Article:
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Edgar Allan Poe, 1809-1849
Tales
New York: Wiley and Putnam, 1845.

Summary

Born in Boston, Massachusetts in 1809, Edgar Allan Poe was abandoned by his father and was orphaned before the age of three. Consequently, Poe was raised as the foster son of a Richmond, Virginia tobacco merchant, John Allan, with whom he later had an uneasy, conflict-ridden relationship. Ultimately disinherited by his foster father, Poe — even while composing his fiction and poetry — supported himself financially as a journalist, working and writing for magazines such as the Southern Literary Messenger and the Broadway Journal, among others. Plagued by emotional instability, compulsive drinking, and occasional lapses into poverty, Poe endured a somewhat tumultuous short life, dying in Baltimore on October 7, 1849.

Published in 1845, Poe's Tales marked his second collection of short stories, a literary form many critics credit him with establishing. These twelve tales contain a range of subjects and settings, from the gloomy mansions and nightmarish terrors of "The Fall of the House of Usher" to the desolate Norwegian coast with its frighteningly fantastic elements in "A Descent into the Maelstrom." Characters populating these stories suffer from mysterious illnesses and maladies, frequently slip into philosophical musings, and often remain obsessed with the horrors of death and the supernatural. To a certain degree, all examine what Poe reveals as the psychological undercurrents that pervade human existence.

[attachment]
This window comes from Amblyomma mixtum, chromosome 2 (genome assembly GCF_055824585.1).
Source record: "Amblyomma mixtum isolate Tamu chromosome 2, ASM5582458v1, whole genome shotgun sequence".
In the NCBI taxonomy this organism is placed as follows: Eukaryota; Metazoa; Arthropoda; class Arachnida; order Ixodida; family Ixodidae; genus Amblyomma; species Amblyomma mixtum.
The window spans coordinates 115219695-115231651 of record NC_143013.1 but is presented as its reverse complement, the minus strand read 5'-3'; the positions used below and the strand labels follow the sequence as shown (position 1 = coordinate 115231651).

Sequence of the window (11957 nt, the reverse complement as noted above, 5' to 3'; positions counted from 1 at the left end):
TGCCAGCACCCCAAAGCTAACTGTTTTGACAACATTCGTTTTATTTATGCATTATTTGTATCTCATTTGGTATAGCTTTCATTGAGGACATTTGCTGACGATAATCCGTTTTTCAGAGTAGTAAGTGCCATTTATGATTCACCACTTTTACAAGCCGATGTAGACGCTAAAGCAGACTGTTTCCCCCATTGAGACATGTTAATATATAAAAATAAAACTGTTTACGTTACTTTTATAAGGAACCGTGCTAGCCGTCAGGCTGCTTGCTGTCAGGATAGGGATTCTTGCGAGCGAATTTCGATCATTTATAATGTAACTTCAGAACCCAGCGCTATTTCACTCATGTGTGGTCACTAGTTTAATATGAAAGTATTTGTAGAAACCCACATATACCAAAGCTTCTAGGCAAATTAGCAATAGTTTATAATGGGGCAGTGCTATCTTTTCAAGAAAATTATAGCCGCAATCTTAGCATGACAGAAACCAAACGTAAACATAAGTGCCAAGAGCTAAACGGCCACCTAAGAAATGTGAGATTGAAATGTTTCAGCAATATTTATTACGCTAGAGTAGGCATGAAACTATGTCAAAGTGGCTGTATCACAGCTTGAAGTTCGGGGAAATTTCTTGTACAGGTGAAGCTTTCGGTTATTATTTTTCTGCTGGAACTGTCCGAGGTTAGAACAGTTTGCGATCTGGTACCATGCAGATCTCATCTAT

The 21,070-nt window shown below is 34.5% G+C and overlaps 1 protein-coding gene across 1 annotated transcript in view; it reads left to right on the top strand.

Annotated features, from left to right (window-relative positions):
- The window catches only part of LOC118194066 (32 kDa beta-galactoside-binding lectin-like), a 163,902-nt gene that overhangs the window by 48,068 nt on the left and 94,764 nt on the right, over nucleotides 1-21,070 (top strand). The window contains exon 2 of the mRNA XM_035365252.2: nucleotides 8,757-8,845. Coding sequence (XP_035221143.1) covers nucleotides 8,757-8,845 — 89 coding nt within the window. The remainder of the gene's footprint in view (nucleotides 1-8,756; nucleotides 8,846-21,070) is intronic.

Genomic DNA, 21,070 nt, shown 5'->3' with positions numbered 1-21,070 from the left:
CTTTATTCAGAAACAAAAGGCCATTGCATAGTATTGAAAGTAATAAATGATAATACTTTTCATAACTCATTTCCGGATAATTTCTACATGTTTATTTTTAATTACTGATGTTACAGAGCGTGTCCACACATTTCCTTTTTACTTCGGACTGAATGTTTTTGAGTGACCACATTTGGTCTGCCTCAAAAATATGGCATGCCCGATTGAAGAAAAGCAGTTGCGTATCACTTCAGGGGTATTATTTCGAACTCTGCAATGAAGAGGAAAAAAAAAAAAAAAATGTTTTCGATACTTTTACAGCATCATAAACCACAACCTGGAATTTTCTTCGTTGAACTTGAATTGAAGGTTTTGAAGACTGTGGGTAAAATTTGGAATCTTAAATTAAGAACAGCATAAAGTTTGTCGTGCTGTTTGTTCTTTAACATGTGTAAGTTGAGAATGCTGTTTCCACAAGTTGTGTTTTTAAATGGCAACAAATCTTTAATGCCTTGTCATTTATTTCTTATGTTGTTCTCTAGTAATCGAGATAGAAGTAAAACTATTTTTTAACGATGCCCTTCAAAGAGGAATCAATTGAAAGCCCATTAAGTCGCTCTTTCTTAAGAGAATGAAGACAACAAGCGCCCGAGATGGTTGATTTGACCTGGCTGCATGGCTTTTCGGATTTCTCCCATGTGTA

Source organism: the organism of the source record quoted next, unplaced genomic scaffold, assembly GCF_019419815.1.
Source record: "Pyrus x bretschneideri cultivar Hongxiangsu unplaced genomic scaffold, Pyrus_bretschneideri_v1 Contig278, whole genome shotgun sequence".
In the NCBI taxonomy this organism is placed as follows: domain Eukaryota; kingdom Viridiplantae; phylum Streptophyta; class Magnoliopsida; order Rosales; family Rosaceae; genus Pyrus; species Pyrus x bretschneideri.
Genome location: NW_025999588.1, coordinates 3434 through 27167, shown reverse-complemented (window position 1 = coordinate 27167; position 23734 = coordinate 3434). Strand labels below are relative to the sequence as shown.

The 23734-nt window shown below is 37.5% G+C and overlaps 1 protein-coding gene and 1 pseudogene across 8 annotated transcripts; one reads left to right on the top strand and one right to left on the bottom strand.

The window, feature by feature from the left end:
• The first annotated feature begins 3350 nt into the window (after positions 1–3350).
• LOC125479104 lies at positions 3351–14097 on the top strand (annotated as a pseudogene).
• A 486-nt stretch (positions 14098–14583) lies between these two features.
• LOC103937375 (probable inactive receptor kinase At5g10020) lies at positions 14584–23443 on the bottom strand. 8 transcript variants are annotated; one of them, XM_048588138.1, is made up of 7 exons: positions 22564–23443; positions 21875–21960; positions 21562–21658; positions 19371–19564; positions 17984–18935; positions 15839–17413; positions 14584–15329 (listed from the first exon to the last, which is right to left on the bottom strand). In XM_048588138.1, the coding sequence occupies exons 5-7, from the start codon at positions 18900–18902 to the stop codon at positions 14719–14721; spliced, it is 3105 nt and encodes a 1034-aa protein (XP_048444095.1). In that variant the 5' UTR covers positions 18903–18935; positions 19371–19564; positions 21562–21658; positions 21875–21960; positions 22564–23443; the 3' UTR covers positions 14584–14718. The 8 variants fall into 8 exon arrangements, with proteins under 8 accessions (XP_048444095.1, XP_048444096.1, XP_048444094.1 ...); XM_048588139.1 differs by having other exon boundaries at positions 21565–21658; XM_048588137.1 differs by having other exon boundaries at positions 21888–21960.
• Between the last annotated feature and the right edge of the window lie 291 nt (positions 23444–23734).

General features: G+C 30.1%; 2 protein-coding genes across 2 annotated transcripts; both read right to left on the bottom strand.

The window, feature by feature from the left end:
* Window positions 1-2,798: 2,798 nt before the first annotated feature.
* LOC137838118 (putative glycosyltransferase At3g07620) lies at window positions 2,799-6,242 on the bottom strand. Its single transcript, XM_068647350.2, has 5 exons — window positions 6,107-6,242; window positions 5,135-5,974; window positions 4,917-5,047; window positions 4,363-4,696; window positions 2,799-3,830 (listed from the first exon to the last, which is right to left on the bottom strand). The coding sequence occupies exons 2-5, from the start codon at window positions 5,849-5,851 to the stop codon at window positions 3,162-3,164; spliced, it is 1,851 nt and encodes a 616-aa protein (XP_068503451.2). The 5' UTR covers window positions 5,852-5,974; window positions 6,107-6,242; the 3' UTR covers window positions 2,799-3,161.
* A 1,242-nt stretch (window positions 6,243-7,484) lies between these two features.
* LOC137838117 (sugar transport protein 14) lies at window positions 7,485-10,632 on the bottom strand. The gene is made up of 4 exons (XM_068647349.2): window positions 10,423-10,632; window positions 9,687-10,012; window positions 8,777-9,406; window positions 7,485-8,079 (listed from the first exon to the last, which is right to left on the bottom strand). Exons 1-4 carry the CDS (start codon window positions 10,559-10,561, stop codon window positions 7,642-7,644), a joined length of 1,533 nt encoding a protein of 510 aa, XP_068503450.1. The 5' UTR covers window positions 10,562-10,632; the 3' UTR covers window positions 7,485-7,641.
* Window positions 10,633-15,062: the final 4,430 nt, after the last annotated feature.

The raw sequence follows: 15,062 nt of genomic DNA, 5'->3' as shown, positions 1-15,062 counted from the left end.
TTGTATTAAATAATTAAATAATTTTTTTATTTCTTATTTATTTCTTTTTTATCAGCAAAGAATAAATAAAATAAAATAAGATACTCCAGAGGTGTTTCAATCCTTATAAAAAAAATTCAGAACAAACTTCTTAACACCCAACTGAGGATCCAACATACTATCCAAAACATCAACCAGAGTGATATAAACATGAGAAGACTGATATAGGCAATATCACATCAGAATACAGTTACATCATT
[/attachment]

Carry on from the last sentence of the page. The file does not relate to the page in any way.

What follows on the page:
In terms of popular literature, Tales also includes three narratives now considered the foundation of modern detective fiction. Set in Paris, "The Murders in the Rue Morgue," first published in April 1841 in Graham's Magazine, introduces Poe's famous detective figure, C. Auguste Dupin. As Poe's unnamed narrator recounts, Auguste Dupin, through his analytical genius, solves the grisly murder cases of Madame L'Espanaye and her unfortunate daughter. The clever Dupin again aids the Parisian police in "The Mystery of Marie Rogêt" and "The Purloined Letter."

See also the entry for Edgar Allan Poe from the Encyclopedia of Southern Culture available on this site.

Works Consulted: Garraty, John A. and Mark C. Carnes, eds., American National Biography, New York: Oxford University Press, 1999; Wilson, Charles Reagan and William Ferris, eds., Encyclopedia of Southern Culture, Chapel Hill, NC: University of North Carolina Press, 1989.

Mary Alice Kirkpatrick

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